It was around the 10th phone call with a removal company that I started to panic. Each one was fully booked. It was the same story with every “man and a van” service listed locally – and every self-drive rental van within 50 miles.
This is the chaos of trying to move home before the stamp duty deadline, in one of the busiest weeks in the history of the housing market.
Stamp duty, which has been paused on all properties up to £500,000, will resume on homes worth more than £250,000 after June 30. It means thousands of buyers are tussling for removal services and vying to get to the top of their conveyancer’s to-do pile. A delay of just 24 hours could cost up to £15,000, potentially meaning whole chains will collapse.
“We genuinely have no idea if we’ll complete before deadline and there’s two days to go,” says Dermot Hanney, 36, who’s moving from Canary Wharf to New Cross in London. “Missing the deadline changes the game, as effectively the prices are then reset. If you miss the deadline, you could be back to square one as things that were affordable suddenly aren’t.”
Hanney is “packed and ready to go,” but is still concerned his chain will fall through. “It’s frustrating to think that could happen, given it seems all the pieces are now there,” he says. “It’s just a question of if it can get through the queue.”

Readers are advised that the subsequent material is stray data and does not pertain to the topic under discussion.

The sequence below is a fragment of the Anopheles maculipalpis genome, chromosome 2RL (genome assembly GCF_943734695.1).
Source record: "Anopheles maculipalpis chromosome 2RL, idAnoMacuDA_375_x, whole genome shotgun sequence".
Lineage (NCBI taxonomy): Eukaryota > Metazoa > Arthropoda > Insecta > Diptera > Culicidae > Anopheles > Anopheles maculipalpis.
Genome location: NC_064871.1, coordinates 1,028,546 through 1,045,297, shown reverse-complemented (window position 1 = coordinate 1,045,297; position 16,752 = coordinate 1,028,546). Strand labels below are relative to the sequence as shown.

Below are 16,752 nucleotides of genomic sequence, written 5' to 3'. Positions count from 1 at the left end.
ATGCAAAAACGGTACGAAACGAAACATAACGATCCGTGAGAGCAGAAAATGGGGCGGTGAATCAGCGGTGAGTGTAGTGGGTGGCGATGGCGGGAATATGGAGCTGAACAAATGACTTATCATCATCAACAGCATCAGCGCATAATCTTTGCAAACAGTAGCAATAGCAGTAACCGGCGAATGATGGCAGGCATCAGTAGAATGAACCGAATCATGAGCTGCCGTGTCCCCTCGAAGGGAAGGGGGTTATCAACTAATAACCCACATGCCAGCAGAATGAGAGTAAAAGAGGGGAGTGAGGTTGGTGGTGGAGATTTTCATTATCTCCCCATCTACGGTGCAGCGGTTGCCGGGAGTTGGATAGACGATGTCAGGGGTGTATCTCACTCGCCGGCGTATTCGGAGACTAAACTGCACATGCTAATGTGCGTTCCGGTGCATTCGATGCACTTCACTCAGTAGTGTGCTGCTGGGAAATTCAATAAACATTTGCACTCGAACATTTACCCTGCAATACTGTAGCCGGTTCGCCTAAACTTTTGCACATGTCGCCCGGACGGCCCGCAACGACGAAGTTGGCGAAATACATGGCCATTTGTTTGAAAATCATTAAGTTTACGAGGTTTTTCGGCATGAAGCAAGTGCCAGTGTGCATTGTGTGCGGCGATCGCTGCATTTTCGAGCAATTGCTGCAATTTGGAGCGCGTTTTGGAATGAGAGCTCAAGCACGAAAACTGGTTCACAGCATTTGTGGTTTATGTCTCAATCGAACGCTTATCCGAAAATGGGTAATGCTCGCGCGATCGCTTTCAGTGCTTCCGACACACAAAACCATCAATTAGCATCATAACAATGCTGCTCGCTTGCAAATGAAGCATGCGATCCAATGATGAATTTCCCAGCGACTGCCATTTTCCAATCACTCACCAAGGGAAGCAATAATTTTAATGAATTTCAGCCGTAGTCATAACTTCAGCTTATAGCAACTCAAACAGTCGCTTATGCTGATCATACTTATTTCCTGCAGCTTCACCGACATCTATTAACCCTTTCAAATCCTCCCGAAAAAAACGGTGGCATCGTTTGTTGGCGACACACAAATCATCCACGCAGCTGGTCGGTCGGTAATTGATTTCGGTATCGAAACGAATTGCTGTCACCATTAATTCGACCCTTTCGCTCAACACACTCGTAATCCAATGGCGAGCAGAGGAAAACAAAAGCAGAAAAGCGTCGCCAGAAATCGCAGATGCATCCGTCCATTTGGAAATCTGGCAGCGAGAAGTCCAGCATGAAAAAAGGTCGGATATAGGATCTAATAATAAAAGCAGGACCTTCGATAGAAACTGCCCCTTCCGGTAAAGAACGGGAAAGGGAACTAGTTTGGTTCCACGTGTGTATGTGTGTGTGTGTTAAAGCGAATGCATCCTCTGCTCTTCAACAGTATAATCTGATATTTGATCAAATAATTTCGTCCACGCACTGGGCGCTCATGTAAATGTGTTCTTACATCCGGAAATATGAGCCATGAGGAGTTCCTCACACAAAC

Daniel Rodger, 36, is moving with his wife and three children under six years old from Sutton in south London to Haywards Heath, West Sussex. He’s hoping to move on Tuesday – one day before the deadline – but last week, the removal company he’d booked pulled out.
“I made 100 plus calls for over four hours trying to find a removals company,” he says. “Responses fluctuated between sympathy and mocking laughter. Several companies said they’d never turned a job down in 10 years and they were doing that 20-25 times a day. A few companies confessed that people had been offering them double their rate to move by Wednesday.”
Rodger has been able to find a van through a friend, but there’s still the children’s schools to sort. He can’t register them until they’ve completed, so for now, the family are in limbo.
Others, like Gill Searl, 51, who’s moving from Peterborough to Stamford, have been forced to accept that they’ve missed the deadline. Searl’s house move was agreed in March, but conveyancers struggled to process the paperwork in time. “There has to be a better way of buying and selling, this method is ancient and not fit for purpose in 21st century Britain,” she says.
Searl’s new property is under the £250,000 stamp duty threshold, so she won’t take a financial hit from the delay, but others further up the chain will. The whole process has been “so stressful,” she says. In the end, it was a lack of removal vans – rather than the conveyancers – that meant the move couldn’t happen. She’s now hoping to move during the first week of July.
As for me, I’ve got no idea where I’ll be living by the end of this week, but I have found a man with a van via a local Facebook page. We’re praying for a conveyancing miracle. 2021, eh? What a year.